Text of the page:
Four Nuns Sue School Officials Over Firing
Four nuns who were fired from their teaching duties at the Sacred Heart School in Hampton, N.H., are suing the diocesan bishop and his superintendent of schools to discover why.
The four--Sisters Honora Reardon, Mary Rita Furlong, Justine Colliton, and Catherine Colliton, all members of the Sisters of Mercy--were dismissed on Jan. 28 after an anonymous memorandum, originating somewhere in the diocese's hierarchy, accused them of being "cliquish" and uncooperative with local school trustees and parish officials.
Bishop Odore J. Gendron and Brother Roger Lemoyne, school superintendent for the Diocese of Manchester, who have declined to give their reasons for firing the nuns, are being sued in Rockingham County Superior Court.
Lawyers for the diocese have asked that the case be dismissed, citing the constitutional separation of church and state. A hearing on that motion has been scheduled for April 1.
But John McEachern, an attorney representing the nuns, says that because the issues of the case concern contract law, it is therefore a matter for the civil courts.
According to Mr. McEachern, the nuns were denied due process under law and under the contract they signed with the parochial school board.
"We have raised a constitutional argument," said Mr. McEachern. "This case is more than likely going to end up in the New Hampshire Supreme Court. It could go further."
The Parish of Our Lady of Miraculous Meadow, in which the school is located, is polarized over the controversy. Three lay teachers have threatened to leave the school if the nuns are not rehired. Bishop Gendron, however, said his decision is final and suggested the protesters resign.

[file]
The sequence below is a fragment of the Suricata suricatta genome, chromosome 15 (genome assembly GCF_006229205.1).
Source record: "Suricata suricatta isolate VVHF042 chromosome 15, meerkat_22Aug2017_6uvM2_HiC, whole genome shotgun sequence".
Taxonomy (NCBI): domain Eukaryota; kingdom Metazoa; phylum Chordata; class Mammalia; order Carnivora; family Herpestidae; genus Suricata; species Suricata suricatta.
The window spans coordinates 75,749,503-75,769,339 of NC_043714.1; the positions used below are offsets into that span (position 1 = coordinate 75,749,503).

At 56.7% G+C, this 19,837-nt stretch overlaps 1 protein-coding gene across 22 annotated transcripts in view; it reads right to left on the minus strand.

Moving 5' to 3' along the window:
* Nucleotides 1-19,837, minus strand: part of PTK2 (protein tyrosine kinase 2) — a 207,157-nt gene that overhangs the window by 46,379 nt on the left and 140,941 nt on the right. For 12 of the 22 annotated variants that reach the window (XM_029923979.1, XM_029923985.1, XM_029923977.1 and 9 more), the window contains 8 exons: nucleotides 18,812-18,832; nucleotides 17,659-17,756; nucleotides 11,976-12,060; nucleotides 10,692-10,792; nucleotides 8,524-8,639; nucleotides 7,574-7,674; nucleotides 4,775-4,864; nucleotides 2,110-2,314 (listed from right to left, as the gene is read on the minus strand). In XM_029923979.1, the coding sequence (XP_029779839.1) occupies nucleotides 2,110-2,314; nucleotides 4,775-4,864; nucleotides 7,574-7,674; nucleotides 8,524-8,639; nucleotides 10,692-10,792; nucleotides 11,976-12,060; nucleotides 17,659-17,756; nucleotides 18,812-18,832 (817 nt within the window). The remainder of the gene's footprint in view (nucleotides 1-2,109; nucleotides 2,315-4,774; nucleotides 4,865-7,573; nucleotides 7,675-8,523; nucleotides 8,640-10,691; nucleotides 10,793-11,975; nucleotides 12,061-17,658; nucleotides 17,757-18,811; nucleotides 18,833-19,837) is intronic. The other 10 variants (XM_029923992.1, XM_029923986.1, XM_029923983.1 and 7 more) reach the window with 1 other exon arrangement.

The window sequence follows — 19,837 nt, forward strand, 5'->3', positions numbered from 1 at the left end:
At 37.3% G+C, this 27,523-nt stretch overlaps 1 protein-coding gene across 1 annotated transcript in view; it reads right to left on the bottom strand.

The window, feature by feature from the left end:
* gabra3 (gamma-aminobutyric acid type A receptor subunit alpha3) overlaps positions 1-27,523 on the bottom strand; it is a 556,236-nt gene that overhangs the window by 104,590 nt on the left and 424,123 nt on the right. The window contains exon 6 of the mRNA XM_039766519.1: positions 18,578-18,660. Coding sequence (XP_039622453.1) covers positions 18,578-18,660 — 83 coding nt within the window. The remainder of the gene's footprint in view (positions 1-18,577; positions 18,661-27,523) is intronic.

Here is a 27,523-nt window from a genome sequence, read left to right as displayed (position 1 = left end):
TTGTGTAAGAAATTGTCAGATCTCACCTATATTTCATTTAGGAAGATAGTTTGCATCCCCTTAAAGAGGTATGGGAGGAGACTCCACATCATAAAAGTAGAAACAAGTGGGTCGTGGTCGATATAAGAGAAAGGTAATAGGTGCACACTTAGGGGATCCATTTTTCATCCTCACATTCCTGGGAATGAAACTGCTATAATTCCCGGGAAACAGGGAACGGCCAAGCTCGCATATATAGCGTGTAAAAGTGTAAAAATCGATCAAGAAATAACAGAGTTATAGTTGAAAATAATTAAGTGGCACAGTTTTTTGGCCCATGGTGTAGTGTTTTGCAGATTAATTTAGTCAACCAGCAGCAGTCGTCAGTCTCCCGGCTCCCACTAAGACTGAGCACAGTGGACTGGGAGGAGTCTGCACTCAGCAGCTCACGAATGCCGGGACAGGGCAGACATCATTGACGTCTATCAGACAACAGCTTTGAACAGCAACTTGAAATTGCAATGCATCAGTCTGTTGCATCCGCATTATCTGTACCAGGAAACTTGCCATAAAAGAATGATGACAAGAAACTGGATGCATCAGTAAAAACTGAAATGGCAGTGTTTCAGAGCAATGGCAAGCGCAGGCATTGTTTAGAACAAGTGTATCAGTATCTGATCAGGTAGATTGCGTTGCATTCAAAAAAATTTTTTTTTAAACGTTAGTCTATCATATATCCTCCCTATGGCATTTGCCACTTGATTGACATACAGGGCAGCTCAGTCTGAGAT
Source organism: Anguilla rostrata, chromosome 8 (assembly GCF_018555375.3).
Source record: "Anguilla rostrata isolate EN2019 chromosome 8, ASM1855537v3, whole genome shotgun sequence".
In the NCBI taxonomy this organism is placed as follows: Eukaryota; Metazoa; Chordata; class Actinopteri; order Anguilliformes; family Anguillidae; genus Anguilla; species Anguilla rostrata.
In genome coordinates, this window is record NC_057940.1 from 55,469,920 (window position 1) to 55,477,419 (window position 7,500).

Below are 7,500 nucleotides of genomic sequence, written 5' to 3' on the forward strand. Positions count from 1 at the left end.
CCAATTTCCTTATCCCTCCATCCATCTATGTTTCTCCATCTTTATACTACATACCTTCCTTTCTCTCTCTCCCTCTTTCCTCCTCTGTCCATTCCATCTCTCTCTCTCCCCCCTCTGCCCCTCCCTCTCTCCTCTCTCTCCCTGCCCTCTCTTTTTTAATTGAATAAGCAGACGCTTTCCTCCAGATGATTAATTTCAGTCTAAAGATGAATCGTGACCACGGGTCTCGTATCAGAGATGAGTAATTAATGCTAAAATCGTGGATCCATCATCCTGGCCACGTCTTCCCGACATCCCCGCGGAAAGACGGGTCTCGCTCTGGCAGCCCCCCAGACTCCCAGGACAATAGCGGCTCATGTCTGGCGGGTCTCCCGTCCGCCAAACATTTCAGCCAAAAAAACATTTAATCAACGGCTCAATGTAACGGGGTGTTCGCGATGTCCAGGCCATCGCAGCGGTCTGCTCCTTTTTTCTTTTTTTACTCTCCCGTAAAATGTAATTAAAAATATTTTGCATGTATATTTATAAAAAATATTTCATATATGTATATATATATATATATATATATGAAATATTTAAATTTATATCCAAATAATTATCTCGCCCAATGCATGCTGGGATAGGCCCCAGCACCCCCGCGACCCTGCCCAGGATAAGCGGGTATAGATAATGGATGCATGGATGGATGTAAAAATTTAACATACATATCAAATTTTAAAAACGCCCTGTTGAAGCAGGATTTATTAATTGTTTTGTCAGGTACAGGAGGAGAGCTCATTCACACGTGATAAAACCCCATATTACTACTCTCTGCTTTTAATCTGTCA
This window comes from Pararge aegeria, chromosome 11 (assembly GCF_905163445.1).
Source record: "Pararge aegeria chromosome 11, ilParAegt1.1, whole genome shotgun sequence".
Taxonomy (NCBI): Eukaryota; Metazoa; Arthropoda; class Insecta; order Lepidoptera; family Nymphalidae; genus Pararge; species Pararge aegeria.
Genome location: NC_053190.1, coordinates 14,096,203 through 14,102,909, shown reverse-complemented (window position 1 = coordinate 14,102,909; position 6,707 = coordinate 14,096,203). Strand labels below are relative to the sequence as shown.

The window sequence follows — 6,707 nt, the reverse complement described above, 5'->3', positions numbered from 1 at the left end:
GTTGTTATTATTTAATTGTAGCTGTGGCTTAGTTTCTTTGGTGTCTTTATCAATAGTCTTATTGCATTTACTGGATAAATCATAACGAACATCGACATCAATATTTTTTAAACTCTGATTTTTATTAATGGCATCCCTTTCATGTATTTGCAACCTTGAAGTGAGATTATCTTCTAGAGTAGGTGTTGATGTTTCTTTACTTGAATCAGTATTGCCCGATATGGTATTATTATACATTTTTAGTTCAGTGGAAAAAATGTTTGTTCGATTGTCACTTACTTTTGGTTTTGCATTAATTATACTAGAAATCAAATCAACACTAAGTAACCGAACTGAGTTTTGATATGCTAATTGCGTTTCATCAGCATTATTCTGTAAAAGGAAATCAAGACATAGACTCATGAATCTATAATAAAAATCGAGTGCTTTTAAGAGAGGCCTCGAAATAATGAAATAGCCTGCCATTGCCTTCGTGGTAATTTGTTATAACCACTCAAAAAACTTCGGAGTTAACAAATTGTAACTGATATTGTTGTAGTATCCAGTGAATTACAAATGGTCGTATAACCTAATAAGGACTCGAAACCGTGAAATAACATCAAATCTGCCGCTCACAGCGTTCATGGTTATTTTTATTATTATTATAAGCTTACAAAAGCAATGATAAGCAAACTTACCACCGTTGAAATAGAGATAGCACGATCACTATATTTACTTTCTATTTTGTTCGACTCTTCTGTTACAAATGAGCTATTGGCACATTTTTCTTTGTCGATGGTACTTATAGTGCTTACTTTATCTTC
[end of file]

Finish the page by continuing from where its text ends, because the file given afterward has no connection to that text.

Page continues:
Between 250 and 300 parishoners have opened an escrow account to hold funds that would ordinarily be going into the collection box each week at the church. The money will be turned over to the parish if the nuns are rehired and refunded to parishioners if not. In addition, a separate fund has been established to cover the nuns' legal expenses.
Supporters of the four women suggest that the root of the controversy is a conflict between the church hierarchy and the Sisters of Mercy order. Some members of the order were among protesters arrested during demonstrations at the state's Seabrook nuclear power plant, an act frowned upon by the diocese.
Each nun has been teaching for roughly 25 years, according to their attorney, and three of them hold master's degrees. Sister Honora Reardon was the school principal.
"The bishop said that he had no questions pertaining to their character, teaching abilities, or religious commitment," said Mr. McEachern.